Flashback - 1969
A harrowing final image.
Calandriello being driven out of town in a beat-up, black and white Ford Galaxy convertible. She holds her glasses in her hands and leans away from the driver, against the passenger side door.
Zarinsky is behind the wheel.
Sam Guzzi, retired police chief of Atlantic Highlands, and the lead detective who investigated Calandriello's disappearance, recounted the case in a lengthy interview with Court TV's Crime Library.
Said Guzzi..., "I'll take this one to my grave."
Calandriello goes to the store around 6:15 p.m. to buy ice cream pops and milk.
She never returns.
Two hours later her mother reports her missing.
The next morning, Guzzi, assigned to the case, interviews four boys. They lived on the same block as Calandriello, had seen her the night before.
It was end of day. They had been cruising Center Avenue and had stopped in the parking lot of the local bowling alley. They saw Calandriello in the rag top seated beside "a husky guy with a goatee and pork chop sideburns." He was in his late 20's.
"They couldn't understand why she was in this car," said Guzzi. "They knew her. They knew she didn't have any boyfriends. They knew she was a homebody."
They tailed them for three blocks; then got bored and turned around.
The story ran in the local papers.
A woman came forward and said that someone had recently tried to pick-up her daughter and her friends - all between the ages of 11 and 13. He had come back on three separate occasions, had offered the girls wine. One of the girls took a stick and wrote the car's license plate number in the sand: CGI-109.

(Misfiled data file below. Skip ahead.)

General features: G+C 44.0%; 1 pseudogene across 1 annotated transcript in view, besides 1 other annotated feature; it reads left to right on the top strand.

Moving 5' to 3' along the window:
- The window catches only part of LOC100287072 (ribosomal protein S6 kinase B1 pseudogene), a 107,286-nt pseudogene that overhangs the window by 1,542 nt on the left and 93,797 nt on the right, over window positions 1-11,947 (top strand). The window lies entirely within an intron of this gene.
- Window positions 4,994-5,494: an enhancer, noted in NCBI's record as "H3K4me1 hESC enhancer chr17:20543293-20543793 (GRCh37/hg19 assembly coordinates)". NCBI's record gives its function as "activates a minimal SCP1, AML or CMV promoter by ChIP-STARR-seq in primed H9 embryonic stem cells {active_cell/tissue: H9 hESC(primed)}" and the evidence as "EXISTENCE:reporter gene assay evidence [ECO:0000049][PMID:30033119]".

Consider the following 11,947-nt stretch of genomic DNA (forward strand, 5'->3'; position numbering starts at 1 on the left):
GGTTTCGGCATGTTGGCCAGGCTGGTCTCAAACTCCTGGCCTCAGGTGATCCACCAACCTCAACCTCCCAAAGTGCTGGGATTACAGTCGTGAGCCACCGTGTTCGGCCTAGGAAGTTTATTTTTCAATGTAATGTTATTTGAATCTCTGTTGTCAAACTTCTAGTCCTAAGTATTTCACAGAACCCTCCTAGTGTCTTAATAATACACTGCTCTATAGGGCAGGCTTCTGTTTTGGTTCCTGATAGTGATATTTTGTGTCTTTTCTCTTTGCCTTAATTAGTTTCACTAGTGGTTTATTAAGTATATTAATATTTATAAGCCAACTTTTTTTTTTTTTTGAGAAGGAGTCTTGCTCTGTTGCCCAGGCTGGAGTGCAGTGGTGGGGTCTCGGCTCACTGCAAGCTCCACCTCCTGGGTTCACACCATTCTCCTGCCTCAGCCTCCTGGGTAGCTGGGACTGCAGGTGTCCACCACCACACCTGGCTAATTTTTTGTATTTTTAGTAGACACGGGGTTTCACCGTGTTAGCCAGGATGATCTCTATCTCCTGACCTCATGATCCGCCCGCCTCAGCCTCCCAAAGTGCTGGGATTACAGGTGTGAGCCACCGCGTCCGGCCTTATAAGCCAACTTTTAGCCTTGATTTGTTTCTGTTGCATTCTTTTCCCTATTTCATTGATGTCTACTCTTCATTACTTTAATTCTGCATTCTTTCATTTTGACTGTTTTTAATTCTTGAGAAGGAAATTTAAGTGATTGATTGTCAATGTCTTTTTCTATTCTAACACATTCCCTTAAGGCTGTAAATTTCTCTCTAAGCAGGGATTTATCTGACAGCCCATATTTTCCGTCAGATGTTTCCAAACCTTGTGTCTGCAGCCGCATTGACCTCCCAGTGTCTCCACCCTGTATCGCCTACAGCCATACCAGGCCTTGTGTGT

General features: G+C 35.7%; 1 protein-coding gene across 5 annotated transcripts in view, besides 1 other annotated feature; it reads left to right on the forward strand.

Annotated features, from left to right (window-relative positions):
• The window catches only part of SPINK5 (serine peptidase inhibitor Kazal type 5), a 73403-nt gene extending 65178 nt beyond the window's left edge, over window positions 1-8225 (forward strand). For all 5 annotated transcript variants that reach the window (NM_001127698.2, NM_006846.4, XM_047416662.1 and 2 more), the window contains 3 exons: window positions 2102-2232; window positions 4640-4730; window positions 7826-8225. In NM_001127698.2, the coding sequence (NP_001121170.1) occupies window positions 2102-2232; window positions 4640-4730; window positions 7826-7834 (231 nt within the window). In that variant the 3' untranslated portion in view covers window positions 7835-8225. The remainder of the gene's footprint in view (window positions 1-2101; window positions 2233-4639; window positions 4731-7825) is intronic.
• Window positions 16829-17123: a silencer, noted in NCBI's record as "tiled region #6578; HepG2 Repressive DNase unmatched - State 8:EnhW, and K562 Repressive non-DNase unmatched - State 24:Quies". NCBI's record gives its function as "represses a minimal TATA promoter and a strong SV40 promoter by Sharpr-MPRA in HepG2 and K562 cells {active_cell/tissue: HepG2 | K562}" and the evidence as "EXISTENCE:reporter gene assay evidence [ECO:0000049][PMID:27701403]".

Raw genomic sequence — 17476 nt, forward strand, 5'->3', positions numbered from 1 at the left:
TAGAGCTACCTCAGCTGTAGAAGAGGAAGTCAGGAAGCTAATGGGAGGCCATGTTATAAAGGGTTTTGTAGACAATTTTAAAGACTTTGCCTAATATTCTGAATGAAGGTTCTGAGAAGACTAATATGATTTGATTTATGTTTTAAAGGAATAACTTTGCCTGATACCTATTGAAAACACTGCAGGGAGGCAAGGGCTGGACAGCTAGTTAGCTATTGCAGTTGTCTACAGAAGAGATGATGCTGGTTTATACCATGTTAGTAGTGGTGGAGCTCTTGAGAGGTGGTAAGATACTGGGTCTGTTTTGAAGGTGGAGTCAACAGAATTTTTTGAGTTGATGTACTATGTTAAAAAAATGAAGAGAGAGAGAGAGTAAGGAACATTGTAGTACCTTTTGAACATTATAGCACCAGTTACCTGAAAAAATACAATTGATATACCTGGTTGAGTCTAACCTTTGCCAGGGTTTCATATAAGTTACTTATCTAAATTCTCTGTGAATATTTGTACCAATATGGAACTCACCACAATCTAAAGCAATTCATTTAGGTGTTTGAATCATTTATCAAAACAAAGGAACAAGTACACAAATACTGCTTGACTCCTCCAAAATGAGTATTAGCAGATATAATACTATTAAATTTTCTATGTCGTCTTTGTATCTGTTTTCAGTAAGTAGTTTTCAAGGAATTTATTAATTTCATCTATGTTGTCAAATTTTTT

Investigators ran the plates, traced the vehicle to Linden. It was registered under Julius Zarinsky - Robert's father.
The car matched the description.
"We made out a warrant for contributing to the delinquency of a minor," Guzzi said. "That's all we could do. Rosemary was still considered a missing person."
Linden police observed Zarinsky washing out the trunk of his car with a sponge and pail. "The car was a junkyard dog," Guzzi said. "When we asked him why he was cleaning it
he said, 'Oh, I had some stuff in there...'"
Veronica Zarinsky was angry that police would even think her son would be involved with missing girls.
"She was different...," Guzzi said. "I'll tell you that much. And the father was like a vegetable. The mother totally dominated that family."
Detectives checked the car and found no window or door handles on the passenger side. Guzzi theorized, "He opened the car door from the inside, then hid the handles under the seat so that his victims were trapped in the car."
One of Rosemary's hair clips was found on the floor of the car. In the backseat was a pair of panties that Rosemary's mother thought belonged to her daughter; although Zarinsky's wife would later testify that the panties were hers, and that she was with her husband on the night of Calandriello's disappearance.
Guzzi claimed Zarinsky's wife was scared to death of him.
Investigators also found a bloodstained hair on the end of a ball-peen hammer.
Zarinsky was arrested and his car impounded.